5. Repeat for another eight reps, this time taking one count to lower and one count to lift. After the eighth rep, hold at the bottom, continuing to keep your upper body tall with your knees bent at about 90 degrees.

  6. Pulse down and up about one inch for another eight counts before returning to the starting position.

Muscle worked: Inner thighs, hamstrings, quads, glutes, core

3. Bent Knee Parallel

This exercise is great for working both the legs and glutes one side at a time. Remember to keep your pelvis slightly tucked and engage your glutes as you push your raised leg back.

  1. Stand facing the barre or the back of your chair with your feet together. Bend both knees slightly.

  2. Shift your weight into your left foot and step your right leg behind you, touching the ball of your right foot to the floor. Tuck your pelvis (so you’re not arching your back) and lightly hold onto a barre or chair.

  3. Keeping your front knee slightly bent, lift your right (back) foot until your right knee is bent to about 90 degrees. As you flex your foot, you should feel your hamstring engage. 

  4. From here, imagine there’s a wall about six inches behind you. Press your right heel back as if you’re trying to touch that wall. You’ll feel this movement in your glutes, not just your hamstrings. Press for eight to 10 counts, then bring your right foot down next to your left and repeat this movement on the other side.

Muscles worked: Thighs, glutes

Hannah Corbin Fifth Position Arm Raises Barre GIF

4. Fifth-Position Arm Raises

Another nod to a ballet position, this bodyweight exercise sculpts your arms and shoulders. Focus on keeping your core engaged as you move your upper body.

  1. Stand tall with your heels together, toes turned out, and legs straight. Bring your arms in front of your torso with your elbows bent slightly to create a large circle (imagine you’re holding a big beach ball). This is known as low fifth position. 

  2. Lift your arms until your hands are in front of your belly button (also known as first position), then open them to the sides, keeping a slight bend in your elbows (also known as second position).

  3. Bring your hands back together to return to first position (holding that beach ball in front of you) and then lift them overhead into high fifth position. Keep your shoulders down away from your ears and your chest lifted.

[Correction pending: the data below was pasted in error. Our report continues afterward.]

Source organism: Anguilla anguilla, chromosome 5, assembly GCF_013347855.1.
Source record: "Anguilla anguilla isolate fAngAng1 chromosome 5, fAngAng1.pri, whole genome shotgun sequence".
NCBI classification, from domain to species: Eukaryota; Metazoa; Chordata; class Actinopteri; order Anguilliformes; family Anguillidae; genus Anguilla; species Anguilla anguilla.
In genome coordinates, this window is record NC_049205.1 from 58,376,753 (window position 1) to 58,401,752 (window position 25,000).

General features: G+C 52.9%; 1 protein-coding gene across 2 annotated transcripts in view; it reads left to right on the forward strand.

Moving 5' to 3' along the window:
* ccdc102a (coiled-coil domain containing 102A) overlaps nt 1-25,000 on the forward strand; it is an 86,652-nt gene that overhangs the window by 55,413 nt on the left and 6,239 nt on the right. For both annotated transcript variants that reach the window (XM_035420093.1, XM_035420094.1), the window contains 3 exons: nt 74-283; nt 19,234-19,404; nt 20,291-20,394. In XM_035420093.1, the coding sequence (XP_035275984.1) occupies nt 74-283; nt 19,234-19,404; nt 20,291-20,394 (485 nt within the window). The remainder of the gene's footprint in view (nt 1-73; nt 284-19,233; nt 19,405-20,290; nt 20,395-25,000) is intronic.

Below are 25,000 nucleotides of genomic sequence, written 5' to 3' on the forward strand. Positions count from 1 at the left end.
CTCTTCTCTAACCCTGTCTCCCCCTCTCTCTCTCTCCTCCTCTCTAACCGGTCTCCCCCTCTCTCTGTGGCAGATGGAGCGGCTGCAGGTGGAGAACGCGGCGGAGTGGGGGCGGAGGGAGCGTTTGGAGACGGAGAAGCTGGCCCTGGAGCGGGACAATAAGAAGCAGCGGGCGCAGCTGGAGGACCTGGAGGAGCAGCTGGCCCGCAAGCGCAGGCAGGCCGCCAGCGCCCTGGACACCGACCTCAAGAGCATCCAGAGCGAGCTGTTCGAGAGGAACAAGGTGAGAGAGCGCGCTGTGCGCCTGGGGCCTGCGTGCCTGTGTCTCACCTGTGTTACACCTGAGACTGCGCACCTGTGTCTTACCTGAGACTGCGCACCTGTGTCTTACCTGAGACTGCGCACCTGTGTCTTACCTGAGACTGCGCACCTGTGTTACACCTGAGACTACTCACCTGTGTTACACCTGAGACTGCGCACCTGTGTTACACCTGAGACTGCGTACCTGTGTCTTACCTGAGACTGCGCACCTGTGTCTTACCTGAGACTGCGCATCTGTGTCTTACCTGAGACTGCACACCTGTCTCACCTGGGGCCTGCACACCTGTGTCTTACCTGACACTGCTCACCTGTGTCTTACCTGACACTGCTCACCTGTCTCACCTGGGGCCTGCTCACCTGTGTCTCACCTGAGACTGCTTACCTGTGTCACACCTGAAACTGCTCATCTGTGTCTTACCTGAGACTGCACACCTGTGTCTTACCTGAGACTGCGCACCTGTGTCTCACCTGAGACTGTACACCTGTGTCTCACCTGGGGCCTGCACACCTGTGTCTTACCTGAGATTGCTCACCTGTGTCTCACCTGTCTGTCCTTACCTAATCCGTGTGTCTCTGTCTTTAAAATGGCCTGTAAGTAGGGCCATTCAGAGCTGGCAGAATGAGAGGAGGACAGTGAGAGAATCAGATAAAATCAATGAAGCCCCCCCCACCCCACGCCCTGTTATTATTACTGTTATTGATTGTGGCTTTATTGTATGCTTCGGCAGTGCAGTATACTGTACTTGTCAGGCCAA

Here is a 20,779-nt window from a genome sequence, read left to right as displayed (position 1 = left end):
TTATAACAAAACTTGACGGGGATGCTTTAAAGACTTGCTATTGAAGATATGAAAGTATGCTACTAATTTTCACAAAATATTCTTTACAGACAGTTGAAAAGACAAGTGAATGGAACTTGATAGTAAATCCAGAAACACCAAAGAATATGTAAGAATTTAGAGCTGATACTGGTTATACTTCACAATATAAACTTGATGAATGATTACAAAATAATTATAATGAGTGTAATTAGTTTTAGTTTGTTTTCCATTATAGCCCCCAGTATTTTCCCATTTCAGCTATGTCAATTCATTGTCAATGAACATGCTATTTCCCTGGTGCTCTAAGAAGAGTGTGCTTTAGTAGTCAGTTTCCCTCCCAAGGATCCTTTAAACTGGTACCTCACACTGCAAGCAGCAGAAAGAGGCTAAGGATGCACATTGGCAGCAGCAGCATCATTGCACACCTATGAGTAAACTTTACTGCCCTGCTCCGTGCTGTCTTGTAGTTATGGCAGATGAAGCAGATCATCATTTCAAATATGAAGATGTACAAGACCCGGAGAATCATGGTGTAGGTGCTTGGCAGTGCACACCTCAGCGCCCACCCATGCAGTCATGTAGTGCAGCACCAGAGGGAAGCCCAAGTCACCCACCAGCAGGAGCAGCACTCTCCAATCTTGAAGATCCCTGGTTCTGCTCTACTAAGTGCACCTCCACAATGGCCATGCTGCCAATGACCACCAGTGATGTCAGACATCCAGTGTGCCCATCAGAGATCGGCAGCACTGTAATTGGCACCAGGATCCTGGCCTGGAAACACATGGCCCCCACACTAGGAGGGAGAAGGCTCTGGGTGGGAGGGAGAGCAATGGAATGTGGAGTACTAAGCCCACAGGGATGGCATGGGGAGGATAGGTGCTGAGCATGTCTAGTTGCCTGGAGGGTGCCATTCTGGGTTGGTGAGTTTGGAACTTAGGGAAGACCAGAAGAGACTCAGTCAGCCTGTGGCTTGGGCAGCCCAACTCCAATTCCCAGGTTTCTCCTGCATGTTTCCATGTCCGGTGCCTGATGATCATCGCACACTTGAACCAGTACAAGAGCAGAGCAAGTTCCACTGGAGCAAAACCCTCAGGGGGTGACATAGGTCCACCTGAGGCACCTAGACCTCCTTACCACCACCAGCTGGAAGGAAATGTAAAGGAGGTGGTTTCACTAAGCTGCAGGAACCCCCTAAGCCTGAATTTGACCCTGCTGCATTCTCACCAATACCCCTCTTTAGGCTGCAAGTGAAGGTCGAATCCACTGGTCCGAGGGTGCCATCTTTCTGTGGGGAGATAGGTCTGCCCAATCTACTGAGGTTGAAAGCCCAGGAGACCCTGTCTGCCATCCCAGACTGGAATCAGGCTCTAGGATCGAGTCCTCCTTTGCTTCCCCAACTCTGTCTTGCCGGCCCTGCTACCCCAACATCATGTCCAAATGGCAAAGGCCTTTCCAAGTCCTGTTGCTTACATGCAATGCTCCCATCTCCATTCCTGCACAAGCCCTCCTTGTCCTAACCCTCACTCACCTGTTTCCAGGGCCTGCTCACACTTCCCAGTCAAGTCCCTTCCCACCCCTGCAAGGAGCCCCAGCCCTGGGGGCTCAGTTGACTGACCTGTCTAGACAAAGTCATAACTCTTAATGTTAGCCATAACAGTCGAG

4. Lower your arms back to low fifth and repeat the full movement. Do eight to 10 reps total, moving fluidly the entire time. Try not to pause in any position.

Muscles worked: Arms, shoulders, upper back

Hannah Corbin Shoulder Circles GIF Barre Exercise

5. Shoulder Circles and Rotation

Like many barre exercises, this one is much more challenging than it looks. If your form starts breaking down, drop your arms and shake them out. Once you feel ready, try again.

  1. Stand tall with your heels together, toes turned out, and legs straight. Lift your arms out to the sides or just below shoulder height with your palms facing the floor and elbows straight.

  2. Make small circles with your arms, moving them up and back for eight counts. Reverse the circles for another eight counts.

  3. Now, it’s time for the rotation: Keeping your arms extended, rotate so that your palms face up and then down. Continue alternating in a smooth motion for eight to 10 counts.

  4. After the final rotation, lower your arms to your sides. If you’re feeling good, you can repeat the sequence again with a bit more speed. 

Muscles worked: Arms, shoulders, upper back

Barre vs. Pilates: What’s the Difference?

Barre and Pilates are both effective low-impact workouts designed to improve strength, muscle endurance, and mobility. They share an emphasis on alignment, proper form, and muscle engagement through high-rep, low-weight exercises. But the two training styles have some key differences, including:

  • Equipment: Pilates can be done with just your body and a mat (like you’ll find in Pilates classes on the Peloton App), but it can also incorporate unique equipment, such as a reformer or tower, to provide added resistance. On the other hand, all barre workouts can be done with something sturdy to hold onto, some small weights, and maybe an inflatable ball.

  • Muscle focus: Most Pilates exercises stem from the core while also working the entire body. Many barre exercises incorporate the core, but there are also moves designed to isolate specific body parts with small, repetitive movements.

  • Breathing: Each Pilates move coordinates with a breathing technique, which is unique to this type of exercise and isn’t as much of a focus in barre (that said, it’s still important to monitor your breath during these workouts). 

The bottom line: Both barre and Pilates are excellent ways to challenge your muscles and improve your overall fitness level. You can choose the one that most appeals to you or try both. As Olson says, “Pilates can be a great complement to barre exercises and vice versa.”